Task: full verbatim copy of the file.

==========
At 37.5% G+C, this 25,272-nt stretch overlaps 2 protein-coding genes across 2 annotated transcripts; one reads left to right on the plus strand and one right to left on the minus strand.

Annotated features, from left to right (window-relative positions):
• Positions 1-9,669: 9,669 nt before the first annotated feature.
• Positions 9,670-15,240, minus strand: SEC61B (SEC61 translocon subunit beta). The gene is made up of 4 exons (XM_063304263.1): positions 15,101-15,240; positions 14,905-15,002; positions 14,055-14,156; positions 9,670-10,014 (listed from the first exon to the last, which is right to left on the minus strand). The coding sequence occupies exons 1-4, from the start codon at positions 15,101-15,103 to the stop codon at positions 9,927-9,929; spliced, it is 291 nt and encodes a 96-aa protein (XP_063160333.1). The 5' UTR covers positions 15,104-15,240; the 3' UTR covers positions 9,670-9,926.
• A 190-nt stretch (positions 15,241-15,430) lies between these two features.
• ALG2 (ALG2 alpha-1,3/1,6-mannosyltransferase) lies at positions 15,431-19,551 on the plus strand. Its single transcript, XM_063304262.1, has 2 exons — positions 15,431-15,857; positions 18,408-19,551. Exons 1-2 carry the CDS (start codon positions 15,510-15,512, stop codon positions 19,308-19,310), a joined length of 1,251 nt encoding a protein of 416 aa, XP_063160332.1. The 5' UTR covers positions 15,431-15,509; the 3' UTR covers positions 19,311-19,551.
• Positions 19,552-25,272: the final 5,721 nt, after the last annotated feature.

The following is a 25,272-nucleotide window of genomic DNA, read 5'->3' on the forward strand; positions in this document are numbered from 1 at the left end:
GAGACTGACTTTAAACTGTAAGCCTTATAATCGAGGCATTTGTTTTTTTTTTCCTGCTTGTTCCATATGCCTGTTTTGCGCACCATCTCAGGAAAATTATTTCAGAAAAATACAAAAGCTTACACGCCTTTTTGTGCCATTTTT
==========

At 37.5% G+C, this 25,272-nt stretch overlaps 2 protein-coding genes across 2 annotated transcripts; one reads left to right on the plus strand and one right to left on the minus strand.

Annotated features, from left to right (window-relative positions):
• Positions 1-9,669: 9,669 nt before the first annotated feature.
• Positions 9,670-15,240, minus strand: SEC61B (SEC61 translocon subunit beta). The gene is made up of 4 exons (XM_063304263.1): positions 15,101-15,240; positions 14,905-15,002; positions 14,055-14,156; positions 9,670-10,014 (listed from the first exon to the last, which is right to left on the minus strand). The coding sequence occupies exons 1-4, from the start codon at positions 15,101-15,103 to the stop codon at positions 9,927-9,929; spliced, it is 291 nt and encodes a 96-aa protein (XP_063160333.1). The 5' UTR covers positions 15,104-15,240; the 3' UTR covers positions 9,670-9,926.
• A 190-nt stretch (positions 15,241-15,430) lies between these two features.
• ALG2 (ALG2 alpha-1,3/1,6-mannosyltransferase) lies at positions 15,431-19,551 on the plus strand. Its single transcript, XM_063304262.1, has 2 exons — positions 15,431-15,857; positions 18,408-19,551. Exons 1-2 carry the CDS (start codon positions 15,510-15,512, stop codon positions 19,308-19,310), a joined length of 1,251 nt encoding a protein of 416 aa, XP_063160332.1. The 5' UTR covers positions 15,431-15,509; the 3' UTR covers positions 19,311-19,551.
• Positions 19,552-25,272: the final 5,721 nt, after the last annotated feature.

The following is a 25,272-nucleotide window of genomic DNA, read 5'->3' on the forward strand; positions in this document are numbered from 1 at the left end:
GAGACTGACTTTAAACTGTAAGCCTTATAATCGAGGCATTTGTTTTTTTTTTCCTGCTTGTTCCATATGCCTGTTTTGCGCACCATCTCAGGAAAATTATTTCAGAAAAATACAAAAGCTTACACGCCTTTTTGTGCCATTTTT